Where is the rope that pulls the bell?
  • At the end of worship, the deacon announces:
    “Go in peace to love and ———— the Lord!”
    Here is a pencil, a picture reminder to you that
    your story is still to be written. How will you be
    serving the Lord???

Why Games? Part I

Do you like games? Don’t say “no.” Everyone likes games of some sort or the other. Maybe you just haven’t found your game of choice yet. Each fall I’d start our new CLUB45 (4th and 5th grade group) year with GAME NIGHT. You can accomplish a lot at GAME NIGHT. Sometimes the kids even realize that. Remember to have a plan. Use a variety of games. Be flexible. Laugh. And recap it all (ok, some) to the parents. They’ll love you for it. And you’ll remember why you did it. Here’s our September 2014 Game Night Summary. And yes, you can copy it completely one evening soon. We met for 90 minutes – although there is generally some outside craziness included in that time, too.

Parents,

If this quote, attributed to Plato is true

“You can discover more about a person in an hour of play than in a year of conversation.”

Then I got to know eight children a lot better tonight. We were, um, loud.

Among 8, 3 are homeschooled and the rest go to 5 different schools (——–, ———, ——— , ———, and ——.)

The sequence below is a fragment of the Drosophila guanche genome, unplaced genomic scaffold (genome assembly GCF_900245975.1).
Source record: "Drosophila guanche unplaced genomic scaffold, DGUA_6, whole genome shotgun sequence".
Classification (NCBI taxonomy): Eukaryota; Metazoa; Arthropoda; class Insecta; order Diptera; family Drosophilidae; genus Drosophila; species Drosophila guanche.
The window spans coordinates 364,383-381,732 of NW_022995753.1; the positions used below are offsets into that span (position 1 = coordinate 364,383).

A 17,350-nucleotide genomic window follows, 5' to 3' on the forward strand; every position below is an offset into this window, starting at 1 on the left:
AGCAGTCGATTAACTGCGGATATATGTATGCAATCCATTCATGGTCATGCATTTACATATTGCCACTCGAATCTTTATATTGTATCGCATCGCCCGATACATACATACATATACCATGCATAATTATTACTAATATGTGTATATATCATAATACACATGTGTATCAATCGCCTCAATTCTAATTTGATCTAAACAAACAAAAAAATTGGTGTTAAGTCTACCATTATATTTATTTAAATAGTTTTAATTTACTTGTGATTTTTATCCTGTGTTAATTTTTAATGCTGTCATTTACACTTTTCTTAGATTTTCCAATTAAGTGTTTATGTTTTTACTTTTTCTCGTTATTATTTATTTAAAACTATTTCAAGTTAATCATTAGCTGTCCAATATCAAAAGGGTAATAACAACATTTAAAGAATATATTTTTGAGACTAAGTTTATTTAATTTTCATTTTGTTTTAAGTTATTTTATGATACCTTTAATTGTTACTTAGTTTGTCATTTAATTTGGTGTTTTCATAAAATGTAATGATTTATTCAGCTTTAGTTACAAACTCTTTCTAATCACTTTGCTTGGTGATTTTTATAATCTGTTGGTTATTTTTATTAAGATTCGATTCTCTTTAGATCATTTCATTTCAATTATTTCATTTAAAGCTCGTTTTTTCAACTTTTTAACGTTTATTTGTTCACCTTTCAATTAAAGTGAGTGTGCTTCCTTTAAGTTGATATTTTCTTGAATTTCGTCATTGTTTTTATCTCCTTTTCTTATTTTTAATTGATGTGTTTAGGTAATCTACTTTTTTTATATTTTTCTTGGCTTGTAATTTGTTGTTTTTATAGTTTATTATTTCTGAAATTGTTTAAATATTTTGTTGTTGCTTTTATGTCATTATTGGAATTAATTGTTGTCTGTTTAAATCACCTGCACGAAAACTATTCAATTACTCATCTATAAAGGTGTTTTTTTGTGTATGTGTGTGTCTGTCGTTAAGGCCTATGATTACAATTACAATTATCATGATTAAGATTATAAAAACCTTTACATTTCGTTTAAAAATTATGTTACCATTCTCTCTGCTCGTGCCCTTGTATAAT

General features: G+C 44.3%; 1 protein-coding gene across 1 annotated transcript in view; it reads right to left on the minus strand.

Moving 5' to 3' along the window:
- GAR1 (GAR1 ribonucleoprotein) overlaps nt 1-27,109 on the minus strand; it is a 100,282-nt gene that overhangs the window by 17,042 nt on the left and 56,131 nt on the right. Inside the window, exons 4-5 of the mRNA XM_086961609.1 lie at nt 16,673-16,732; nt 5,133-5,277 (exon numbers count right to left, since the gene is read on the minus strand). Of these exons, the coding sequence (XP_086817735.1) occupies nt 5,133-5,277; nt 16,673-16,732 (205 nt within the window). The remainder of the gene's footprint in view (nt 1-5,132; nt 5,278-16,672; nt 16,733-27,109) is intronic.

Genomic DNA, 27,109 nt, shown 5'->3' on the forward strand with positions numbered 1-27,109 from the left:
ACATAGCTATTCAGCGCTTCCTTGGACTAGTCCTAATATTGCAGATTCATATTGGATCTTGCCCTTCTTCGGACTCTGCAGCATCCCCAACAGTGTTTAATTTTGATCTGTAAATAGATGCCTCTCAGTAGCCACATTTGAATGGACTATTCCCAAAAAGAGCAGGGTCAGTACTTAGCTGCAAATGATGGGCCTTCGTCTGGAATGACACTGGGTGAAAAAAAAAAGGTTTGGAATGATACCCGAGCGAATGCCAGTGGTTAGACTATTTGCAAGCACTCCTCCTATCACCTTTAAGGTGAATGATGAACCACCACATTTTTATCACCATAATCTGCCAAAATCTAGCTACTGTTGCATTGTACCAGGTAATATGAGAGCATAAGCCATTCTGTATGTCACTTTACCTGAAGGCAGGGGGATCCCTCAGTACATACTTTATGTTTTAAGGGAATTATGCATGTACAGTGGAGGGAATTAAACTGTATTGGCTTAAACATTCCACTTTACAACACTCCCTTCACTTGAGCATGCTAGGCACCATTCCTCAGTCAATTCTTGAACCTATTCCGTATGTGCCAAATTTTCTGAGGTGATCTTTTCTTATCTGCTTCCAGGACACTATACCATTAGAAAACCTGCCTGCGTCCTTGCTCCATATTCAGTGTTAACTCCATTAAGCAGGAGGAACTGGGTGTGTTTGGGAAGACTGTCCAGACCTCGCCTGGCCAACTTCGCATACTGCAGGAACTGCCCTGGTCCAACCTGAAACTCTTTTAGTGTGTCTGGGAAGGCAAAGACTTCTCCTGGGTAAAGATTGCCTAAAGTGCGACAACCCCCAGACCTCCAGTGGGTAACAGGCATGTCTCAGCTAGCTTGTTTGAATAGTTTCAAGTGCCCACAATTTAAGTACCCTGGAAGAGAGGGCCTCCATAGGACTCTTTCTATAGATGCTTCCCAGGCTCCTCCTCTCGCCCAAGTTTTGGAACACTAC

I like to use these nights to figure out where the kids are in their life. They may come home and describe nothing of seeming spiritual substance, but I do try to have a purpose.

I told them that our goal is to create a community. I told them one of our community goals was to know the story of the bible.

We played the card game spoons and  I defined “competitive.” Most individuals were – ahem, competitive spoon players. How to Play Spoons

We split into teams to make the tallest marshmallow/spaghetti structure and I defined “camaraderie” as needed to work as a team.  Fun info on Spaghetti/Marshmallow Tower

We played pictionary with these bible couples: Cain and Abel, Jacob and Esau, Mary and Joseph, Jesus and the woman at the well. In this game, I wanted to see how many bible characters they knew. They knew all these. Upon guessing each couple, they put the names in chronological order as they appear in the bible. They did this easily. They also could say if these folks had competitive type relationships or worked together well.

I reminded them of Sunday School the past two weeks and how Genesis 1-11 tells the beginnings of all kinds of things. We noticed how people messed up a lot and God kept starting over.

I reminded them that tonight we wanted to see how we can create community with each other and God is pleased when we do. I shared that on Sundays adults , too, come from all different work places, like they come from different schools, and that we are united by our worship and what we believe. I told them that we say the big things we believe when we say the creed.

I shared a song via YouTube called This I Believe from Hillsong. It is based on the Apostles’ Creed. There was a static picture of NYC, I think, on the screen as the words to the song came up. Your children noticed that as a strange picture to have with that song. We stopped and talked about the picture and the things in it that show things that people sometimes put their faith/ belief in rather than God. They impressed me.

Thanks for bringing them!

Mrs. Melanie